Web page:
The ‘VISwijzer’ seafood guide started in 2004 with the publication of the book ‘Goede Visgids‘ (good fish guide) by journalist Wouter Klootwijk and Christien Absil.
When consumers make a deliberate choice to buy sustainably caught or farmed fish, they stimulate fishers to be more sustainable. The first VISwijzer was included with the Goede Visgids as a small card. In the following years the method used to assess sustainability of fisheries and aquaculture was developed further in collaboration with international NGOs like Marine Conservation Society and World Wildlife Fund.
With support from WWF the VISwijzer the next edition was printed as a wallet card with a volume of 2.7 million copies. An extended version of the VISwijzer was published as a website on www.goedevis.nl. NGOs in other countries followed suite and similar initiatives now exist in countries such as Spain, France, Belgium, Sweden, Norway, South Africa, Singapore and Hongkong where national offices of WWF also published seafood guides.
The timing of the VISwijzer guide was just right. Large companies were already working on increasing the sustainability of their food products, but they did not know how to adress this issue for their seafood products. In the fisheries sector as well people realised that the level and nature of fishing practices back then could not be sustained in the future. Changes were not only caused by consumers using the seafood guide wallet cards in shops, but also by the rise of sustainability labels such as MSC and ASC and the use of the VISwijzer seafood guide as a guideline for sustainable sourcing by buyers of major retailers.
Until 2013 the VISwijzer was available in printed form, which summarised the information available on the website goedevis.nl. Partly because several fisheries worldwide became more sustainable, the printed version became too complex. This is why since 2015 the website goedevis.nl and the Android and iOS apps are promoted as the main source of sustainable seafood information.
Good Fish Foundation assesses the sustainability seafood available on the Dutch and Belgian market using a standardised method. Assessment results are published in the VISwijzer and are given a colour score of red, yellow or green. There is a separate category for products certified by MSC or ASC. Fish that scores green is Good Fish. The VISwijzer contains more than 200 seafood assessments and can be found online at www.goedevis.nl. It is also available as app for iPhone and Android.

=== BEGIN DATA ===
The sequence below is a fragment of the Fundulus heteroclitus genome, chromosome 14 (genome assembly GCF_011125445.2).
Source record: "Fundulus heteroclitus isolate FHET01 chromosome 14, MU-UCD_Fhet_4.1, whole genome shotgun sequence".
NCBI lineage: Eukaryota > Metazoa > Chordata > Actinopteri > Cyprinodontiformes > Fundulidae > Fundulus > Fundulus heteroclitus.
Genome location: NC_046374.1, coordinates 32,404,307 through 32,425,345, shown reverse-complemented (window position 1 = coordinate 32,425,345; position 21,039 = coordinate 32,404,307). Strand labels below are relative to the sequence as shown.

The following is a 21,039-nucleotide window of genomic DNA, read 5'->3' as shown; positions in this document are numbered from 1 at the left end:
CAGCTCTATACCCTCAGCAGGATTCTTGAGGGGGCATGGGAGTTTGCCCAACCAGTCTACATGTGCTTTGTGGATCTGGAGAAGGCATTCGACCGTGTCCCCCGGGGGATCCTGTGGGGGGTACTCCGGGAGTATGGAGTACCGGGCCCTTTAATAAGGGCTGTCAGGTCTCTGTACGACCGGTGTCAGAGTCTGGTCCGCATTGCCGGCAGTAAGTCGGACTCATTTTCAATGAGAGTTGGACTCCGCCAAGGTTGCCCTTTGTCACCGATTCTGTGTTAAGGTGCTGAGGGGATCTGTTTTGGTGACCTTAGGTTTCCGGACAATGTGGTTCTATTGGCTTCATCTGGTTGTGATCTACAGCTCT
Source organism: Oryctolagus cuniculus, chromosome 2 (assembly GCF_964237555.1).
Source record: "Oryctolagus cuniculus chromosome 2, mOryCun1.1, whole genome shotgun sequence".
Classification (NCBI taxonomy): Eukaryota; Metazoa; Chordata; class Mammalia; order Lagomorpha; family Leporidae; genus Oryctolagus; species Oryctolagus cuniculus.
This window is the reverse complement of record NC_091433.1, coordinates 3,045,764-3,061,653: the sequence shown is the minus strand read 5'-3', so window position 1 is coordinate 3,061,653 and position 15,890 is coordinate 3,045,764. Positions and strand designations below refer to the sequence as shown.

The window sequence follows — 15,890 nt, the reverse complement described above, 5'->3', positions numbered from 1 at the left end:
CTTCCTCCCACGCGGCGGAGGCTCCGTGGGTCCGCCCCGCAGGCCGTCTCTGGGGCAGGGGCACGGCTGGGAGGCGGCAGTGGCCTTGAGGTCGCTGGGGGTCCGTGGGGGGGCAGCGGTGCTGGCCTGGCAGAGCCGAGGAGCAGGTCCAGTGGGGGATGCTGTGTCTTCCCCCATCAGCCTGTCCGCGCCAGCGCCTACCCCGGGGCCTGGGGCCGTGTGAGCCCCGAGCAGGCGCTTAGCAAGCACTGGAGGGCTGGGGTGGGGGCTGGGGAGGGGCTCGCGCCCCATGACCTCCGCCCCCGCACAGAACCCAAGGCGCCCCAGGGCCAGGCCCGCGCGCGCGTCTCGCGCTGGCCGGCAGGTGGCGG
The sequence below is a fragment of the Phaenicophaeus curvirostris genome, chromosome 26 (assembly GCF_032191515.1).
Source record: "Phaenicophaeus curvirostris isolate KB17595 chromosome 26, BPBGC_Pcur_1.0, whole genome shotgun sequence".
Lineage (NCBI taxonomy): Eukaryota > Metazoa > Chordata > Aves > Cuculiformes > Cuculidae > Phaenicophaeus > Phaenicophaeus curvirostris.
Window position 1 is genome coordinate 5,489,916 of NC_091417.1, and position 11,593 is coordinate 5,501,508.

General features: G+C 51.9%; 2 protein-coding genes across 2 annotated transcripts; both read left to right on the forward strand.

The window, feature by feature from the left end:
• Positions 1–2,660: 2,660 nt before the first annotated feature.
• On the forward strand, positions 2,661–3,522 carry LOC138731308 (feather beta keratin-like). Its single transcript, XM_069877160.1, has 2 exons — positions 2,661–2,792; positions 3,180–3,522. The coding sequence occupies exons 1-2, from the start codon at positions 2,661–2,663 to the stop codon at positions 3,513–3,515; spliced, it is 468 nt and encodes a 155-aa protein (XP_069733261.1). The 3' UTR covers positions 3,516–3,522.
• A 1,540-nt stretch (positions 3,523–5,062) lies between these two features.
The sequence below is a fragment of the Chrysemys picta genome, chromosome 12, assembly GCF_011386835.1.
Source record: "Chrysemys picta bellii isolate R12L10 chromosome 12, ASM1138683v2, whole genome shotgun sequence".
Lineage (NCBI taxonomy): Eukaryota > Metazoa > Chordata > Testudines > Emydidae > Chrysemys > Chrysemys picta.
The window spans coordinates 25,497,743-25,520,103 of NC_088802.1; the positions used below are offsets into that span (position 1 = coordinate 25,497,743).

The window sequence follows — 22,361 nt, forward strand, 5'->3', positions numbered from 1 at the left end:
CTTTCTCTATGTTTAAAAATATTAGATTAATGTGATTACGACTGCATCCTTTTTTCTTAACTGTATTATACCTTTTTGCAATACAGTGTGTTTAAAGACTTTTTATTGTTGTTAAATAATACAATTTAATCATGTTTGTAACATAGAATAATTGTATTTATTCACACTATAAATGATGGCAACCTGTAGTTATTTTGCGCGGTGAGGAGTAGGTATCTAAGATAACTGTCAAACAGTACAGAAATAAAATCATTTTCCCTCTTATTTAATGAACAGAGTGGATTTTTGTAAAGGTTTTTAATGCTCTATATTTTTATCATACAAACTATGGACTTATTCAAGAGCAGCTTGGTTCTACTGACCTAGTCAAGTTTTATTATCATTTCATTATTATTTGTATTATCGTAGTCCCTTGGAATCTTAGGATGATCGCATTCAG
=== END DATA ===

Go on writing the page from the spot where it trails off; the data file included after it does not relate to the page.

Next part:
Measuring the impact of the VISwijzer seafood guide is difficult, but since 2004 the Dutch seafood sector has moved into a more sustainable direction. The success of the VISwijzer has been proven on several occasions:
• A study by TNS NIPO shows that 1 in 2 Dutch people know the VISwijzer;
• The PhD thesis ‘Trust and new modes of fisheries governance’ by Birgit de Vos, (Wageningen University) shows the importance of the VISwijzer in increasing sustainability of the fishing industry. De Vos concludes that collaboration between NGOs and industry play an important role in the transition towards sustainable fishing;
• Christien Absil (founder of the VISwijzer) was ranked among the 100 most important persons in Dutch sustainability Trouw;
• Christien Absil en Esther Luiten kregen in 2010 de Edgar Doncker prijs voor hun werk met de VISwijzer;
• The European Commission recognises the importance of strengthening the market for sustainable seafood and is stimulating this;
• Large supermarket chains, retailers and wholesalers are having their product line assessed according to the method behind the VISwijzer.
Since its establishment in 2004 the VISwijzer seafood guide has been successfully developed and maintained by North Sea Foundation. In 2014 the VISwijzer was transferred to the new NGO Good Fish Foundation. Good Fish Foundation is responsible for the management of the VISwijzer, goedevis.nl and VISwijzer apps and is expanding and improving the seafood guide concept together with the World Wildlife Fund and North Sea Foundation.